How Credit Card Processing Works?

Credit card processing is a service that allows online businesses to collect payments via credit or debit cards. These companies act as intermediaries between the customer and the bank, promising to deliver payment for purchases, thus allowing e-commerce stores to avoid collecting sensitive personal information on their websites. This also helps attract international customers who are wary of sharing their data with merchants.

The process of accepting credit card payments is carried out in three steps: acquiring, authorizing, and settling transactions. Each of the major credit card companies works exclusively with one or two of these steps, so not all payment processors offer all three options to their clients. At the same time, almost all providers support online credit card processing as a method of payment.

Acquiring a payment means taking a certain credit card number and passing it to the bank for approval. The actual process takes just a few seconds, but acquiring can also take up to 48 hours, depending on what kind of merchant account the store has signed with its credit card processing company. During this time, the transaction is considered pending, meaning that the payment hasn’t yet been authorized or settled.

Once a transaction has been approved by the credit card company’s issuing bank, it is sent back to the merchant account provider and is then available for settlement. The entire process can take up to five days to be completed, but most merchants choose to settle transactions on a daily basis in order to maximize profit and cash flow.

While acquiring and authorizing transactions are the main focus of credit card processing companies, settlement is used mainly by large retailers that receive many payments every day. For this type of merchant account, the processor transfers only the money for approved transactions into a bank account once per business day (usually in the evening). While slower than authorizing payments, settlement helps maximize available capital and cash flow.

Credit card processing fees are divided into two groups: interchange plus pricing and tiered pricing models. In both cases, credit card companies charge a percentage as a fee for every transaction as well as an additional flat rate. The key difference between them is that the percentage fee with interchange plus is calculated from a merchant’s processing volume, while tiered pricing models charge a fixed rate that doesn’t vary.

The former option makes sense for businesses that have unpredictable sales volumes, as they can end up paying more in fees than necessary if their numbers fall below a certain threshold. On the other hand, the interchange-plus pricing model is better suited for e-commerce stores that know their average monthly revenue and only want to pay the corresponding percentage fee.

Tiered pricing, on the other hand, can be more suitable for established businesses with constant income. While this option doesn’t allow for savings during peaks of activity, it ensures a predictable, flat fee. However, businesses that use this pricing model have to be careful to avoid the most expensive processing categories, because if they go over their limit, they can end up paying more in fees than under other models.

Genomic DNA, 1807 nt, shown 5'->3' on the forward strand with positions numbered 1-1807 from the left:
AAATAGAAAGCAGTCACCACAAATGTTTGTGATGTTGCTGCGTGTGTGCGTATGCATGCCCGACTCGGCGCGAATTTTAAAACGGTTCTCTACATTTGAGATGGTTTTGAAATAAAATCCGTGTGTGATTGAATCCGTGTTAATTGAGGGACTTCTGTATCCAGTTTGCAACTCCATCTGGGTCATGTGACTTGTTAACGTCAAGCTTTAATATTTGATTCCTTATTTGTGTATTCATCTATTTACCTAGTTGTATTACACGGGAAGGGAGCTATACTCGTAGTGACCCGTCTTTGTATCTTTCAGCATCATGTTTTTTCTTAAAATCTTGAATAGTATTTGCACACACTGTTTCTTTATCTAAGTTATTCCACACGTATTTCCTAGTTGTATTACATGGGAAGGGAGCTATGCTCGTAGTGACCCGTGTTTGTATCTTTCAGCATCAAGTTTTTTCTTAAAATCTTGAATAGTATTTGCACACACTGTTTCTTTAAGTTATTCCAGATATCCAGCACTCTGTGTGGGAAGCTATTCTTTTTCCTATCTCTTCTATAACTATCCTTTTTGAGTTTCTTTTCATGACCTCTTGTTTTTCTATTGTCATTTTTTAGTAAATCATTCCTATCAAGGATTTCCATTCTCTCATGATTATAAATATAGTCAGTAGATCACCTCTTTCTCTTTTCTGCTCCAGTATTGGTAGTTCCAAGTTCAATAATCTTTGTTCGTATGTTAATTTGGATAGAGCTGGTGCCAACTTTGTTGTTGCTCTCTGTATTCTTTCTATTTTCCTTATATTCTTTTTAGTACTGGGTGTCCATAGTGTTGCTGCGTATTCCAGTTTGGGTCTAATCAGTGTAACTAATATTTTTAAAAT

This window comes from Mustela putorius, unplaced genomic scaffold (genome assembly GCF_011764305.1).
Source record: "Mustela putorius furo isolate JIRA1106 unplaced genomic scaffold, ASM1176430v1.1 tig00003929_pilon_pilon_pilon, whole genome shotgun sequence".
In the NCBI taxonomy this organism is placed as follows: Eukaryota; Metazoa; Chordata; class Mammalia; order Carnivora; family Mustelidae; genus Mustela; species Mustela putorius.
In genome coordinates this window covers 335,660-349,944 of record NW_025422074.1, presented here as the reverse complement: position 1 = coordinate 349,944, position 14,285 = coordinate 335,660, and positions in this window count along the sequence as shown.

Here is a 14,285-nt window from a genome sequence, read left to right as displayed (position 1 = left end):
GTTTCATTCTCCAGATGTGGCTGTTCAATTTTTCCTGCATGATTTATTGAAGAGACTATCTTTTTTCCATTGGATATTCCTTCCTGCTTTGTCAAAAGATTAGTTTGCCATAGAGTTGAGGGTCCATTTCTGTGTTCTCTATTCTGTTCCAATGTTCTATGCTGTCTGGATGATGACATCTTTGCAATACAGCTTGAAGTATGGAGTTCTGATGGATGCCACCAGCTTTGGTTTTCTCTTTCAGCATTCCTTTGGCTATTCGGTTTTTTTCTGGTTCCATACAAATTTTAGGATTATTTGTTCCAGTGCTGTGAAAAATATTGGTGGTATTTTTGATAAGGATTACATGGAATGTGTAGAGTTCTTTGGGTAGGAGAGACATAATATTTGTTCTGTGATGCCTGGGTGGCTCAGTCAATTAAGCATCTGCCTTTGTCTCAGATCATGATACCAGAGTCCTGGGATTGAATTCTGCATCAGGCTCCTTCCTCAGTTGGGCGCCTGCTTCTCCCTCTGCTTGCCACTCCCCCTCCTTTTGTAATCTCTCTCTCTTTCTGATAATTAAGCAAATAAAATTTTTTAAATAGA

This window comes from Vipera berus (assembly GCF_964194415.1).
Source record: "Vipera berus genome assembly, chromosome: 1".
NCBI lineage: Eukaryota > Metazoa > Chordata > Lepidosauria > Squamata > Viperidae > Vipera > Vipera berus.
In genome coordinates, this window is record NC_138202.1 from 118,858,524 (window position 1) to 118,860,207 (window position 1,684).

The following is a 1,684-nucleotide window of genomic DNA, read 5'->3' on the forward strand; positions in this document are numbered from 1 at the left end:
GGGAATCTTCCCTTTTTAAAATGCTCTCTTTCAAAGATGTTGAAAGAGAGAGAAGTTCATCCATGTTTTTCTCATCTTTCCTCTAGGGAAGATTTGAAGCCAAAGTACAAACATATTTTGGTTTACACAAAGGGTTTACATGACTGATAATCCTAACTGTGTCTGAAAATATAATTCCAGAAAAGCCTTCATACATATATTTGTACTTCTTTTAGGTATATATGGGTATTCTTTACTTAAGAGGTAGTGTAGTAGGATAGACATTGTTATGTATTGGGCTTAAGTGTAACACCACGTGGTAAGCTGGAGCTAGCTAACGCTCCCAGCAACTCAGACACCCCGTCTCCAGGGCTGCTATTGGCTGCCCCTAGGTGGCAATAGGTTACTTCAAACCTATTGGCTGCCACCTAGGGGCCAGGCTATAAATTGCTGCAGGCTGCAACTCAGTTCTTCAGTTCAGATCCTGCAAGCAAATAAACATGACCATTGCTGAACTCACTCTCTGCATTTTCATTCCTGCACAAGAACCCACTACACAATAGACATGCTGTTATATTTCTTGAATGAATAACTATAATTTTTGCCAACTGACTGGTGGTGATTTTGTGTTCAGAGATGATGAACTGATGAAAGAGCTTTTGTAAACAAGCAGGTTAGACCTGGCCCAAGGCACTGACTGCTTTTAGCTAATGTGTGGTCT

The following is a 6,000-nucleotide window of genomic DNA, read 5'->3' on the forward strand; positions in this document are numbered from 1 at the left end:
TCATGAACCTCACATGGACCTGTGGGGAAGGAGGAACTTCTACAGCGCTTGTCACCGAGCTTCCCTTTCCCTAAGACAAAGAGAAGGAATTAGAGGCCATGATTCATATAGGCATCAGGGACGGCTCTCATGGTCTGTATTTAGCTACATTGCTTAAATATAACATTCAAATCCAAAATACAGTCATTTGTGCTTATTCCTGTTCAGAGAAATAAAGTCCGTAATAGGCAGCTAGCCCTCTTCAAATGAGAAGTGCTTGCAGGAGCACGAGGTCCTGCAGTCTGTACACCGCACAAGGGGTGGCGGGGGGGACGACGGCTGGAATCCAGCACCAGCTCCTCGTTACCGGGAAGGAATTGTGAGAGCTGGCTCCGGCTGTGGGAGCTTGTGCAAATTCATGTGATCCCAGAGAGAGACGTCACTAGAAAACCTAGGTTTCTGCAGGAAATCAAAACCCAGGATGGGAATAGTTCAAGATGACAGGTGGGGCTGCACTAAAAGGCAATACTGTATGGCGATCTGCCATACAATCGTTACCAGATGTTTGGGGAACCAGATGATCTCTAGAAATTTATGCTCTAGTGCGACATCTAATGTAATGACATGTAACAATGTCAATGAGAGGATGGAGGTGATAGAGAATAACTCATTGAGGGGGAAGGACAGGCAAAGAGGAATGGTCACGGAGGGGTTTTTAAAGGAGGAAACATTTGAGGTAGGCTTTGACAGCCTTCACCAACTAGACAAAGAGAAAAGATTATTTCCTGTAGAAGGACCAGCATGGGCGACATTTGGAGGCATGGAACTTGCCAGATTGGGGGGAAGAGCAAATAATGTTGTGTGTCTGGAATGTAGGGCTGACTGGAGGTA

Credit card processing companies usually provide additional services such as fraud protection and chargeback management for an extra fee. While not mandatory, these features can help maximize profits by minimizing losses.

Fraud protection is designed to protect both the store’s customers and its owner from thieves that may attempt to use stolen credit cards. If an illegitimate transaction comes up, the merchant account provider will decline it without charging a fee for this service. This way, both sides are satisfied with the deal.

Chargeback management works similarly to fraud protection, but it’s focused on protecting the store from its customers rather than the other way around. In case a customer disputes a transaction for any reason, credit card processing companies will fight their case and try to win it in order to avoid losing money. Once again, merchants may have to pay a fee for this service, but it can be well worth the cost.

Credit card processing fees are usually divided into three groups: qualified, mid-qualified and non-qualified. In each case, transactions are charged a percentage from 0.20% to 3%, depending on the type of credit card being used to process them. However, the rates can also vary depending on the sales volume of each merchant.

The first type, qualified transactions are subject to a flat fee that doesn’t change no matter how much is being sold. This way, small business owners know exactly what they’ll pay for every transaction made with their customers’ credit cards. Businesses whose average sale is above $15,000 per month may find it more beneficial to switch their credit card processing company to a tiered pricing model.

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Michael Caine

Michael Caine is the Owner of Amir Articles and also the founder of ANO Digital (Most Powerful Online Content Creator Company), from the USA, studied MBA in 2012, love to play games and write content in different categories.